New Book Chronicle

By Hummler, Madeleine | Antiquity, March 2009 | Go to article overview

New Book Chronicle


Hummler, Madeleine, Antiquity


This chronicle begins around the Bay of Naples, in the company of books exploring Pompeii and its surroundings. We then return to Britain for a round-up of books on British pre- and protohistory, a number of them published by Tempus, now the History Press.

Pompeii and Pompeiana

MARY BEARD. Pompeii: the life of a Roman town. viii+360 pages, 114 illustrations, 23 colour plates. 2008. London: Profile Books; 978-1-861975-516-4 hardback 25 [pounds sterling].

PENELOPE M. ALLISON. The Insula of the Menander at Pompeii, Volume 3: the finds, a contextual analysis. xlvi+504 pages, 83 figures, 132 plates. 2006. Oxford: Oxford University Press; 978-0-19-926312-7 hardback 195 [pounds sterling].

MARINA CIARALDI. People & plants in ancient Pompeii: a new approach to urbanism from the microscope room (Accordia Specialist Studies on Italy Volume 12). 183 pages, 75 illustrations, 17 tables. 2007. London: Accordia Research Institute, University of London; 978-1-873415-30-6 paperback.

CAROL C. MATTUSH. Pompeii and the Roman villa: art and culture around the Bay of Naples, xviii+366 pages, 250 colour & b&w illustrations. 2008. London: Thames & Hudson; 978-0-500-51436-8 hardback 30 [pounds sterling].

VICTORIA C. GARDNER COATES & JON L. SEYDL (ed.). Antiquity recovered: the legacy of Pompeii and Herculaneum. viii+296 pages, 123 b&w & colour illustrations. 2007. Los Angeles (CA): J. Paul Getty Museum; 978-0-89236-872-3 hardback 40 [pounds sterling].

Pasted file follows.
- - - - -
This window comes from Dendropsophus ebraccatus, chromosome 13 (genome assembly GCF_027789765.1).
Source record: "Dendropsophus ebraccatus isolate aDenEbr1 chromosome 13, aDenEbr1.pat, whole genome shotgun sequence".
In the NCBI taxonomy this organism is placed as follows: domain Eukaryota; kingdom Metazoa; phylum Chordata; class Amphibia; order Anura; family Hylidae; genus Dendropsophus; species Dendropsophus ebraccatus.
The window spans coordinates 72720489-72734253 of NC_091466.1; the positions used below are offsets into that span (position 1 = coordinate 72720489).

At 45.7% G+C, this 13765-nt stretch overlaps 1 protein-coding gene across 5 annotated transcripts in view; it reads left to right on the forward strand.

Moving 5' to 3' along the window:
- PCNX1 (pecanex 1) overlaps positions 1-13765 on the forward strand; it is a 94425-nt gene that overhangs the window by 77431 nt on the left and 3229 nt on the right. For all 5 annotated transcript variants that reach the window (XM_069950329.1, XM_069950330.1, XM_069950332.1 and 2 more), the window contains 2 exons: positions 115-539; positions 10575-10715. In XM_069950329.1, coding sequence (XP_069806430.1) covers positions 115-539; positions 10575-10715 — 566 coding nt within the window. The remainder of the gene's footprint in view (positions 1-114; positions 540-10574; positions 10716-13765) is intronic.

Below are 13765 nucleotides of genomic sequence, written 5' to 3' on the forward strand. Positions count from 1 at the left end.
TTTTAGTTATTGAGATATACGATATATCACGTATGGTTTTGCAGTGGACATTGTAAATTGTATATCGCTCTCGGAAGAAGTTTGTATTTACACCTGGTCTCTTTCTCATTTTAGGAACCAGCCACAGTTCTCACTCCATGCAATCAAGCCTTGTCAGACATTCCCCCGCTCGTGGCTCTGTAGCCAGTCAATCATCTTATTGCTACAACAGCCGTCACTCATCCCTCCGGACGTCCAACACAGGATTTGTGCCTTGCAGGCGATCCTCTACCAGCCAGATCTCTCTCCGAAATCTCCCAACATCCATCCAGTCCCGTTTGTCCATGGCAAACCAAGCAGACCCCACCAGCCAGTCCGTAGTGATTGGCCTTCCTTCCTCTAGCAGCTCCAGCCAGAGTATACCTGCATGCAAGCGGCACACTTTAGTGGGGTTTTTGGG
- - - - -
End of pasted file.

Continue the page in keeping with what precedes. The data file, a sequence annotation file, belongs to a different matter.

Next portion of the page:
Pompeii and Pompeiana

Mary Beard's Pompeii, the life of a Roman town is a cracking good read. Her book is sure to appeal to a wide range of readers, as she expertly answers the question 'What was it like?' Although she pays due attention to the high art that made Pompeii famous the world over, and the patrons who commissioned it, she is more interested in the ordinary people who make up the city. She paints a picture of a bustling Mediterranean commercial city, an 'ordinary place' (p. 45) much like modern Naples, peopled by patricians and small folk going about their business: a city where public baths are a hotbed of nasty infections, whose citizens exhale a distinct 'whiff of halitosis', have to cope with 'traffic calming schemes, loiterers and litter', eat 'on the wing' in fast food outlets and whose wealth is owed in part to the production of garum 'a truly stinking concoction' (p. 185) produced by 'nouveaux riches who made their fortune on rotten fish' (p. 187).

She is particularly good at debunking myths, starting with that of a 'city frozen in time': although not the first to question the Pompeii premise, she is right to insist, since it has such a hold on the public and academics alike; it is a load of cobblers, a combination of 'voyeurism, pathos and ghoulish prurience' mixed with the illusion of 'immediate contact with the ancient world' (p. 7). Not only was the city in the course of permanent and major refurbishment--again an image familiar to visitors of modern Naples--between the earthquake of AD 62 and the fatal eruption of Vesuvius in AD 79, but also the inhabitants of the city had time to collect their belongings in the period immediately preceding the catastrophe. Thus the assemblages recovered within the houses of Pompeii from the mid eighteenth century onwards must be treated with great caution. Yet, though Mary Beard rightly points out that there is a lot we do not know, there is still a wealth of detail which can be followed up in the extensive further notes at the end of the book--assembled here, skilfully woven together and told most engagingly (see for example the lively soundscape evoked on p. 80).

The curate behaviour displayed at Pompeii, coupled with the fact that many areas of the city were disturbed after the eruption, make the reconstruction of a whole insula a difficult task. This is attempted in PENELOPE ALLISON'S finds report on The Insula of the Menander, a hefty scholarly tome published in 2006, volume 3 of the British Pompeii Project which started in 1978 (volumes 1, 2 and 4, on the structures, the decorations and the silver treasure appeared between 1997 and 2005).

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